By Elaine Hendry & Alasdair Green
Should we or shouldn’t we?
Clidive has had several attempts to organise a weekend diving out of West Bay on Dorset’s Jurassic Coast. Historic wrecks litter the chart, including the famous M2 submarine, the St Dunstan and the Bay Gitano, making the wreckies lick their lips in anticipation. But, while the small harbour town may be just 20-odd miles from the shelter of Portland Harbour, its exposed situation on the ‘wrong’ side of Chesil Beach make its waters undiveable in all but the most ideal conditions.
As the date neared for the latest attempt, the calm of an Indian summer was replaced by autumnal wind and rain, and, on the Wednesday before the trip, we were contemplating having to call it off. But the winds were forecast to be northerlies and north westerlies , which should mean some shelter close to the south-facing shore. We duly decided to take our chances and, as the East of England was whipped by gale force winds and torrential rain, we arrived on a cold but sunny, dry Friday afternoon, with the promise of blue skies ahead.
What more can a diver need?
We were immediately struck by how West Bay offered the perfect environment for an easy weekend of diving. The well-organised harbour boasts a wide, easily accessible slipway, with space for trailers on one side and a clearly marked washing area (complete with extendable hose) on the other. The slip – which doesn’t dry – gives straight onto three visitors’ pontoons. Shallow, algae-free steps lead up from the pontoons to a dedicated car park, where the launch vehicle can be left for £7 a day. There’s even a shower for divers.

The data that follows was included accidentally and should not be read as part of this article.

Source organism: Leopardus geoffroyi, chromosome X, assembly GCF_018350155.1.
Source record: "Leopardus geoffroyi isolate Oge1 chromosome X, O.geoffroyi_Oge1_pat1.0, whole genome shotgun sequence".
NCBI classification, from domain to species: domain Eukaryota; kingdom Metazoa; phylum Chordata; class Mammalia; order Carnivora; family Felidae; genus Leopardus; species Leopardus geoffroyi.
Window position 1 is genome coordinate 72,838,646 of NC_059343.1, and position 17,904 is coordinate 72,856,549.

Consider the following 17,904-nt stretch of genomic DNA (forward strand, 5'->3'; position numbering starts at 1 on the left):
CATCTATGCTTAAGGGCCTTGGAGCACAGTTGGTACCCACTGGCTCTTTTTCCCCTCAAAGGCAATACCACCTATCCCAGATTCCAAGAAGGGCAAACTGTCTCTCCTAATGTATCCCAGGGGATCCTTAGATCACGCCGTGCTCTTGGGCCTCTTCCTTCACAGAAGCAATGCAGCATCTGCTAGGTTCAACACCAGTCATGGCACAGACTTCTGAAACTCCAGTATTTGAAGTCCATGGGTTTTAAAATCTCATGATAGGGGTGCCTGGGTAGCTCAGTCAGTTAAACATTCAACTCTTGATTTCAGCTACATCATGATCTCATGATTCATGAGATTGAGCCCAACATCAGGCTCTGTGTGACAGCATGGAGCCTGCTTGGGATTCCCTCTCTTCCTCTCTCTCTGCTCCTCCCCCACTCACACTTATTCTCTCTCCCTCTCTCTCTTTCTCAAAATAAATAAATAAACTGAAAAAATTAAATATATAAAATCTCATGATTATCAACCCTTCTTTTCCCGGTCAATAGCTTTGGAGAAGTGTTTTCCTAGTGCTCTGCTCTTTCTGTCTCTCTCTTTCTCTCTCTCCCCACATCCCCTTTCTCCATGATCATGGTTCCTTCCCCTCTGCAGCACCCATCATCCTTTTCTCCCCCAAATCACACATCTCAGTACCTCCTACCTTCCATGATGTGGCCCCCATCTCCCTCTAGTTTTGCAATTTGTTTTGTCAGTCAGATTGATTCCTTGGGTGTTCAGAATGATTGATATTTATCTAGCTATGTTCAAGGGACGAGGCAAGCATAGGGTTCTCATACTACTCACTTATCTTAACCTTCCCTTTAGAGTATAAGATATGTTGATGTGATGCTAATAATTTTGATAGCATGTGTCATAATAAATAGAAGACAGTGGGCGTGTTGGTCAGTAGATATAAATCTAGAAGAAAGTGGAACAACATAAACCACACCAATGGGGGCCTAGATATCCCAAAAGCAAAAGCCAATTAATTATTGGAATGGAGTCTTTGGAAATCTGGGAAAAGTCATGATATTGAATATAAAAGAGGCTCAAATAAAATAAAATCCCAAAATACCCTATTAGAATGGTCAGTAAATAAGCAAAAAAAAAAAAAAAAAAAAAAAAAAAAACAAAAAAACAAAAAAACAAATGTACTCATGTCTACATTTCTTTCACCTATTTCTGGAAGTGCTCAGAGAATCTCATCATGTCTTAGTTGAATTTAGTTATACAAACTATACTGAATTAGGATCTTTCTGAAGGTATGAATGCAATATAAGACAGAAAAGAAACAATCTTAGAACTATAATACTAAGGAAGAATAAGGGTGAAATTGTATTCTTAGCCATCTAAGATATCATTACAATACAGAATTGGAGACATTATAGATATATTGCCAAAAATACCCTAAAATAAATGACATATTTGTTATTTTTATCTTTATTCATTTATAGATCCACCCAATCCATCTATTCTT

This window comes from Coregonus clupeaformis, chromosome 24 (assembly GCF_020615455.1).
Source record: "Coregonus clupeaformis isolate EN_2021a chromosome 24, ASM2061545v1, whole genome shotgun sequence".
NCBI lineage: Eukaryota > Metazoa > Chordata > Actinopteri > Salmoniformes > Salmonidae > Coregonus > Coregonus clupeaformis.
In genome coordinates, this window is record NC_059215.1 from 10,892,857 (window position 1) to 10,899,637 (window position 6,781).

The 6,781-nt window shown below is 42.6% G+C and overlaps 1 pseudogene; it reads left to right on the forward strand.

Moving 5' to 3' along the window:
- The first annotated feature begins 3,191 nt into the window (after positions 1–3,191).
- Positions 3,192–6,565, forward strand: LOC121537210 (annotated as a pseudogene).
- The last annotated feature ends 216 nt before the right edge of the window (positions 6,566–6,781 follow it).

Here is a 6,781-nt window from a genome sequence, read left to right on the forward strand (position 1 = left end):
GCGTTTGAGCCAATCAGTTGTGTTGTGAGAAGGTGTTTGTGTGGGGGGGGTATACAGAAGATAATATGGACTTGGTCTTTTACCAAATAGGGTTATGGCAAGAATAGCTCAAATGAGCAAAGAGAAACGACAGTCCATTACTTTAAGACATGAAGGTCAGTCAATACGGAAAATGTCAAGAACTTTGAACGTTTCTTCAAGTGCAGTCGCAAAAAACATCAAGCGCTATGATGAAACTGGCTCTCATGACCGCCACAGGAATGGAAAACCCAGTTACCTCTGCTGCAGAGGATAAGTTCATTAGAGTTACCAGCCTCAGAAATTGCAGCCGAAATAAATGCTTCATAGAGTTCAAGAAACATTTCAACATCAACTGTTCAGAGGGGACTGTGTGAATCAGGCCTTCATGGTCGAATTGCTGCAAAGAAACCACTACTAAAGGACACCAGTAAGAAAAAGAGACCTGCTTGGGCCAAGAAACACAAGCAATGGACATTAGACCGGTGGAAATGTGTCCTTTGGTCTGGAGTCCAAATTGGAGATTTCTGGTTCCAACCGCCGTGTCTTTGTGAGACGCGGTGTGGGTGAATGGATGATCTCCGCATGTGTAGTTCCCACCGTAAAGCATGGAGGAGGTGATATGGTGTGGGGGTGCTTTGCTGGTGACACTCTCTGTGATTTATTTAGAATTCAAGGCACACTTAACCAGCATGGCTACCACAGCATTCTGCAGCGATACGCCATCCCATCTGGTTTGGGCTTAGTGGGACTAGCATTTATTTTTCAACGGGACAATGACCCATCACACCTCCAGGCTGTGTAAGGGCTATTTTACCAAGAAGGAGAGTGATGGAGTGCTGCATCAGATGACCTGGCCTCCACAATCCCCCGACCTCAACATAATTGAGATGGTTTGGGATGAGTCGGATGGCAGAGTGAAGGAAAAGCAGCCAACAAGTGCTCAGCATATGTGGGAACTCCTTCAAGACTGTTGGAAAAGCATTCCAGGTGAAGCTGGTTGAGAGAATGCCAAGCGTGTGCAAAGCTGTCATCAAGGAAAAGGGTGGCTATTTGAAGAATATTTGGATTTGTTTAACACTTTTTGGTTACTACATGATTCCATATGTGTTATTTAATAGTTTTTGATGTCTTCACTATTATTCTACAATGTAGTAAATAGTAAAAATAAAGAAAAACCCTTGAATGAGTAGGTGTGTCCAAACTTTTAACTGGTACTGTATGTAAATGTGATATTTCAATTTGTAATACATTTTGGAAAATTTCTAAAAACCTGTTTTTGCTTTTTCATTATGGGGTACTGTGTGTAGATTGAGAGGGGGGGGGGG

The friendly harbour master suggested we leave launching the boat until the next morning, which would save us money (and give us time to double-check the forecast). He also explained how the air fills would work. Yes – the harbour master runs a compressor, providing air or nitrox 7am-6pm. He even apologised for a slight technical issue which meant they could only manage to fill to 228bar rather than the usual 235…
Behind the harbour master’s office is a public toilet and a row of huts serving takeaway food and drinks to the many visitors attracted to the town’s cliffs and beach, famous for their starring role in the TV series Broadchurch. Further food huts and cafes line the inner harbour, where the commercial fishing boats are moored, well away from the leisure visitors.
All of this was just a short walk from our B&B which boasted its own bar, shut due to COVID, but opened just for us each evening. Dinner can be had in The George pub or one of several restaurants. But on our first night we took the B&B’s advice and ordered a delicious Thai takeaway, which we ate in their dining room, with plates and cutlery provided.
But what about the diving, we hear you ask